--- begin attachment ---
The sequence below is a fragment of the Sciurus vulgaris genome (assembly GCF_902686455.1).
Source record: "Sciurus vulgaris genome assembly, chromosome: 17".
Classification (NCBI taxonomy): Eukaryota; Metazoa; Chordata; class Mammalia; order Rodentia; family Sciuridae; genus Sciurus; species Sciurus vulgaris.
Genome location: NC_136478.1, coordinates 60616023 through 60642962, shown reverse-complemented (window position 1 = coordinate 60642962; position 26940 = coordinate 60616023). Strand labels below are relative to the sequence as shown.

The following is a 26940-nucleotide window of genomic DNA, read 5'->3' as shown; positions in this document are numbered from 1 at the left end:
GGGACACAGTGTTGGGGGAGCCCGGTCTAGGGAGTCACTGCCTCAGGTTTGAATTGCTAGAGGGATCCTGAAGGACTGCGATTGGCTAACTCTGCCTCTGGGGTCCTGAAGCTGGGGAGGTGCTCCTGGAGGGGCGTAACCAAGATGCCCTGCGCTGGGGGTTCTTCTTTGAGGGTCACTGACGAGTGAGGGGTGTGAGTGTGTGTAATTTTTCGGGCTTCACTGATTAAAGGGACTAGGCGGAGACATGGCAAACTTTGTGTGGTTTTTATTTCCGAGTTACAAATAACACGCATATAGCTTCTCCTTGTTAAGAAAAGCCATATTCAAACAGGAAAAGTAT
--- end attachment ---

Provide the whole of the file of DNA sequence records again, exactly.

The sequence below is a fragment of the Sciurus vulgaris genome (assembly GCF_902686455.1).
Source record: "Sciurus vulgaris genome assembly, chromosome: 17".
Classification (NCBI taxonomy): Eukaryota; Metazoa; Chordata; class Mammalia; order Rodentia; family Sciuridae; genus Sciurus; species Sciurus vulgaris.
Genome location: NC_136478.1, coordinates 60616023 through 60642962, shown reverse-complemented (window position 1 = coordinate 60642962; position 26940 = coordinate 60616023). Strand labels below are relative to the sequence as shown.

The following is a 26940-nucleotide window of genomic DNA, read 5'->3' as shown; positions in this document are numbered from 1 at the left end:
GGGACACAGTGTTGGGGGAGCCCGGTCTAGGGAGTCACTGCCTCAGGTTTGAATTGCTAGAGGGATCCTGAAGGACTGCGATTGGCTAACTCTGCCTCTGGGGTCCTGAAGCTGGGGAGGTGCTCCTGGAGGGGCGTAACCAAGATGCCCTGCGCTGGGGGTTCTTCTTTGAGGGTCACTGACGAGTGAGGGGTGTGAGTGTGTGTAATTTTTCGGGCTTCACTGATTAAAGGGACTAGGCGGAGACATGGCAAACTTTGTGTGGTTTTTATTTCCGAGTTACAAATAACACGCATATAGCTTCTCCTTGTTAAGAAAAGCCATATTCAAACAGGAAAAGTAT